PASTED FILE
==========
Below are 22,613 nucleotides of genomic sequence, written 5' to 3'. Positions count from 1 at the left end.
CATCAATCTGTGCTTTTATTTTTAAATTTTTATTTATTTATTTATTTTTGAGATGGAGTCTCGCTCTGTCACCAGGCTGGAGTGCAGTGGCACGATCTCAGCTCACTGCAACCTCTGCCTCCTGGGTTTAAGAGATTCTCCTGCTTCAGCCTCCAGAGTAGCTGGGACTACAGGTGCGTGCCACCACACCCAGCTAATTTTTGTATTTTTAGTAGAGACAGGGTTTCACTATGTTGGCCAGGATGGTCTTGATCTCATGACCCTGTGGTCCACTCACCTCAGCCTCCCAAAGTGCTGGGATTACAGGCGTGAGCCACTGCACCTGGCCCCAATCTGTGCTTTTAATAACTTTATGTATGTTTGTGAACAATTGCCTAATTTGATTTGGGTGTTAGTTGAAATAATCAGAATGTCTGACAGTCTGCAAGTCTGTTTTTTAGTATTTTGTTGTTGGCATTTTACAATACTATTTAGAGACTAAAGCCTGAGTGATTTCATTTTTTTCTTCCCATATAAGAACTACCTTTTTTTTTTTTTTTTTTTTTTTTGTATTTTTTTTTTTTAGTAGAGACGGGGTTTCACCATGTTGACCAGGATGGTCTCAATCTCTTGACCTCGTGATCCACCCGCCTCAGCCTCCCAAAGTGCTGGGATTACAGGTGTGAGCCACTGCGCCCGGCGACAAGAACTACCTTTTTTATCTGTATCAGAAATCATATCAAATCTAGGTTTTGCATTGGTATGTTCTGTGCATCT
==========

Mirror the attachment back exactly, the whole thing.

Below are 22,613 nucleotides of genomic sequence, written 5' to 3'. Positions count from 1 at the left end.
CATCAATCTGTGCTTTTATTTTTAAATTTTTATTTATTTATTTATTTTTGAGATGGAGTCTCGCTCTGTCACCAGGCTGGAGTGCAGTGGCACGATCTCAGCTCACTGCAACCTCTGCCTCCTGGGTTTAAGAGATTCTCCTGCTTCAGCCTCCAGAGTAGCTGGGACTACAGGTGCGTGCCACCACACCCAGCTAATTTTTGTATTTTTAGTAGAGACAGGGTTTCACTATGTTGGCCAGGATGGTCTTGATCTCATGACCCTGTGGTCCACTCACCTCAGCCTCCCAAAGTGCTGGGATTACAGGCGTGAGCCACTGCACCTGGCCCCAATCTGTGCTTTTAATAACTTTATGTATGTTTGTGAACAATTGCCTAATTTGATTTGGGTGTTAGTTGAAATAATCAGAATGTCTGACAGTCTGCAAGTCTGTTTTTTAGTATTTTGTTGTTGGCATTTTACAATACTATTTAGAGACTAAAGCCTGAGTGATTTCATTTTTTTCTTCCCATATAAGAACTACCTTTTTTTTTTTTTTTTTTTTTTTTGTATTTTTTTTTTTTAGTAGAGACGGGGTTTCACCATGTTGACCAGGATGGTCTCAATCTCTTGACCTCGTGATCCACCCGCCTCAGCCTCCCAAAGTGCTGGGATTACAGGTGTGAGCCACTGCGCCCGGCGACAAGAACTACCTTTTTTATCTGTATCAGAAATCATATCAAATCTAGGTTTTGCATTGGTATGTTCTGTGCATCT